Leaving the sociology aside for a moment, the new trend could have a serious financial impact on those choosing to embark on the walk of parenthood later in life. The current average retirement savings of the average parensioner would leave them £2,000 short per year compared with the average cost of raising a child.
The monetary black hole is only getting wider, and while the well-off will be able to ensure their offspring grow up in the lap of luxury, the ordinary people of Britain have a very real monetary black hole opening before them.
On average, citizens have enough savings to ensure them a retirement income of £8,407 per year, a sum that pales into insignificance when compared to the whopping £10,593,23 annual cost of raising a child.
This figure is, of course, only relevant if the person in question has any private savings. Worryingly, 27 per cent of parensioners indicated they have nothing put by, meaning they'll be even harder pressed when it comes to making ends meet.
The impending financial struggle has prompted many respondents to the survey to start thinking about their future, with 47 per cent speculating they need to increase their savings by almost £500 a month.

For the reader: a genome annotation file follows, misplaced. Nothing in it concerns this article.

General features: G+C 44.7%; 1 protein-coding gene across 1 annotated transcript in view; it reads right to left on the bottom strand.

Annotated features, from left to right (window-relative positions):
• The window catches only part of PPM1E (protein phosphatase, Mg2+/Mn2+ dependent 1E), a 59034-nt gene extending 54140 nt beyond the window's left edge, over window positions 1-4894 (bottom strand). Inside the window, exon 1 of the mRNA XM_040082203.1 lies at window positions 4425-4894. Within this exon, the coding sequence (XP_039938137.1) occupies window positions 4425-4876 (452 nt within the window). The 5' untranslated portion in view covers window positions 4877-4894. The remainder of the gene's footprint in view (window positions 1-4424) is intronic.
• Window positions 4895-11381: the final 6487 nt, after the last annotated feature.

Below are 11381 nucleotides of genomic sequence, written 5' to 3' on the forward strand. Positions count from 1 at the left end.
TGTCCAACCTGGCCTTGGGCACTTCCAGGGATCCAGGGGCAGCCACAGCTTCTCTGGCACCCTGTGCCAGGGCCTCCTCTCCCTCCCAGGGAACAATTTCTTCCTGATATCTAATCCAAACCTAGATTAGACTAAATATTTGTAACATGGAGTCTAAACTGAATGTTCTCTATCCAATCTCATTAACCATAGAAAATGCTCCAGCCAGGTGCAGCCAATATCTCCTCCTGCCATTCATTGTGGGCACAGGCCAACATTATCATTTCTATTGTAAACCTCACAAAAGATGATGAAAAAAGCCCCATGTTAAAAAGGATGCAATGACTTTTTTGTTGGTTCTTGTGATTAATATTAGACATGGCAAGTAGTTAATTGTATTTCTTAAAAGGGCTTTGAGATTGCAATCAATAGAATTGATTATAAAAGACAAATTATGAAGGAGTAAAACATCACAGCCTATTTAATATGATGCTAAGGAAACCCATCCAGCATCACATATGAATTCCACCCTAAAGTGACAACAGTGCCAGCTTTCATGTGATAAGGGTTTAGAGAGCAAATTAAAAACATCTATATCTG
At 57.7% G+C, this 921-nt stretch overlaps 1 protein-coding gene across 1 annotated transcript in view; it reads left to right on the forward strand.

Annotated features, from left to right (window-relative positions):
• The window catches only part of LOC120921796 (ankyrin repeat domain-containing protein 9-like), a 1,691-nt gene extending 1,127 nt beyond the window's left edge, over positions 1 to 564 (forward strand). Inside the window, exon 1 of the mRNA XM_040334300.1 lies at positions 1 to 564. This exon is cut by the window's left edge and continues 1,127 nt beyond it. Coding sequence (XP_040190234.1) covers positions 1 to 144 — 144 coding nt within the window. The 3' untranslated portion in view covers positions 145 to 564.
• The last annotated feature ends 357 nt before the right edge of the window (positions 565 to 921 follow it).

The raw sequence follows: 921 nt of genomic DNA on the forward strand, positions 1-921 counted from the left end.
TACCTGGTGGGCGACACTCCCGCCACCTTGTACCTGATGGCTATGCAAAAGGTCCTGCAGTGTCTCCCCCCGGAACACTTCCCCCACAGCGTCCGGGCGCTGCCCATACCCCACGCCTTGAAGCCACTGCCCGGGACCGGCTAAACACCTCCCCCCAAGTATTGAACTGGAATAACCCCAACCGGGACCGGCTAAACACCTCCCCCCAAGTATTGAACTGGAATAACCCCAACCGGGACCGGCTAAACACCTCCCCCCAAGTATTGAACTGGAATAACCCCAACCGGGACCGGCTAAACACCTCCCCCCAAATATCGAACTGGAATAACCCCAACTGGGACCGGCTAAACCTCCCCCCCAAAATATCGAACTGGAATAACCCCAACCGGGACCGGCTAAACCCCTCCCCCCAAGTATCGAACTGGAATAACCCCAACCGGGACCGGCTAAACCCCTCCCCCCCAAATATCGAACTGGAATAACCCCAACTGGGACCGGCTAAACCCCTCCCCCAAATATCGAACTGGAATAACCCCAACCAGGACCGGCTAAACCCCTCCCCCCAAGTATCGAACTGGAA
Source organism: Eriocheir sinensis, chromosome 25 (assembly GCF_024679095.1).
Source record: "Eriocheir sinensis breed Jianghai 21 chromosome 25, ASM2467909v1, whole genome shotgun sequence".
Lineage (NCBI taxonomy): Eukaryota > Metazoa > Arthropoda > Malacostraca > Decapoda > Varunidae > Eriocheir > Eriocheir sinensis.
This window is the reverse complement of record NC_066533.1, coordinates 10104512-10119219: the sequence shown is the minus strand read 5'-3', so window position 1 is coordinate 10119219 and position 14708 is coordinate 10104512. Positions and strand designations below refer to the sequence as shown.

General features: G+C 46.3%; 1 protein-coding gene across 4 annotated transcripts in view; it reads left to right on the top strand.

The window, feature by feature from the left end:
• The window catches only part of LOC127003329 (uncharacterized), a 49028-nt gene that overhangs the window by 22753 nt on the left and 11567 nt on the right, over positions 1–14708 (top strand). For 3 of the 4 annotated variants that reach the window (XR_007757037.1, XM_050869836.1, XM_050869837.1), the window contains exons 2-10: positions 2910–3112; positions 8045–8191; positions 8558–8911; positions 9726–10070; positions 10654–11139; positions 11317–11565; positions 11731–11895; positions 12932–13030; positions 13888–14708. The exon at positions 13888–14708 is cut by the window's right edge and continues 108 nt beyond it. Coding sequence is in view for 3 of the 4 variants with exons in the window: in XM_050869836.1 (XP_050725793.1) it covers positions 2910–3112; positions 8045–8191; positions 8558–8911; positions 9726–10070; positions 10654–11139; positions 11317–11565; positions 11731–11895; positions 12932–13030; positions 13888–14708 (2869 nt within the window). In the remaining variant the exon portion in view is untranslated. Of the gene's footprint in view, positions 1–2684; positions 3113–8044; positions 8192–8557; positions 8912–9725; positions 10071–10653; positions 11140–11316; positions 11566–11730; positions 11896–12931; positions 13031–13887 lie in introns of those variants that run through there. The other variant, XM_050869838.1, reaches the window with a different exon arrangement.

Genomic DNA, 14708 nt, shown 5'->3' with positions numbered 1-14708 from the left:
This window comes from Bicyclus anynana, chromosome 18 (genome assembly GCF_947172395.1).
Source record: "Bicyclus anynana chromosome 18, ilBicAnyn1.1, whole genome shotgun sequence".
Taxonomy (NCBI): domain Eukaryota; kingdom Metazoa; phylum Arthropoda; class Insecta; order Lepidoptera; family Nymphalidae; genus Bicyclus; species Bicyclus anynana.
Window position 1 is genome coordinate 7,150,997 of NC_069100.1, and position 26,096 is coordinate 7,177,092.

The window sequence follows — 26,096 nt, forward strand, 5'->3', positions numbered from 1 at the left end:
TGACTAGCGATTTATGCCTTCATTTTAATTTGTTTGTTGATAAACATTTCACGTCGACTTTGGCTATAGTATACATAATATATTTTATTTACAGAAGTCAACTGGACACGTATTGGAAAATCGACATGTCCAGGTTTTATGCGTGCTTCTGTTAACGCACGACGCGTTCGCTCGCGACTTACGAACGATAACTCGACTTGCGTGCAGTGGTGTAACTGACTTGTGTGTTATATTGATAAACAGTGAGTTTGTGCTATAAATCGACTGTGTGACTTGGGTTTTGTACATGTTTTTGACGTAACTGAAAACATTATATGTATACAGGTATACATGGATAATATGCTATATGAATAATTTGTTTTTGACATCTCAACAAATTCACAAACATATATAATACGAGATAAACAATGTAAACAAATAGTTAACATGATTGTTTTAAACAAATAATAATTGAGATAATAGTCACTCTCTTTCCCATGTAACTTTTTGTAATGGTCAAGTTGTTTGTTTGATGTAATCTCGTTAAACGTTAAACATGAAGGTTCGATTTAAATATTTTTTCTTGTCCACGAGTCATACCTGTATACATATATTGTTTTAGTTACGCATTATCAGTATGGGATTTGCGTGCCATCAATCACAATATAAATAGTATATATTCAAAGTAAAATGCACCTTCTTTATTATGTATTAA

This is the amount required to ensure a comfortable lifestyle while supporting a child through life, including the fully fledged horror of university, alone expected to cost £53,330.
It's a mark of how sad the story could potentially be that 73 per cent of parensioners regularly worry about their money woes, while 47 per cent are so concerned about the dual pressures of parenting and retiring that they wish they'd started a family earlier.
Ray Chinn, LV= Head of Pensions, said: "For anyone that is considering bringing little ones into their lives, whatever their age, we would urge them to think about their future savings and retirement plans, seek specialist advice and consider all of the options that will help them sustain their lifestyle."
Sound advice for anyone considering having their family a little further down the line.
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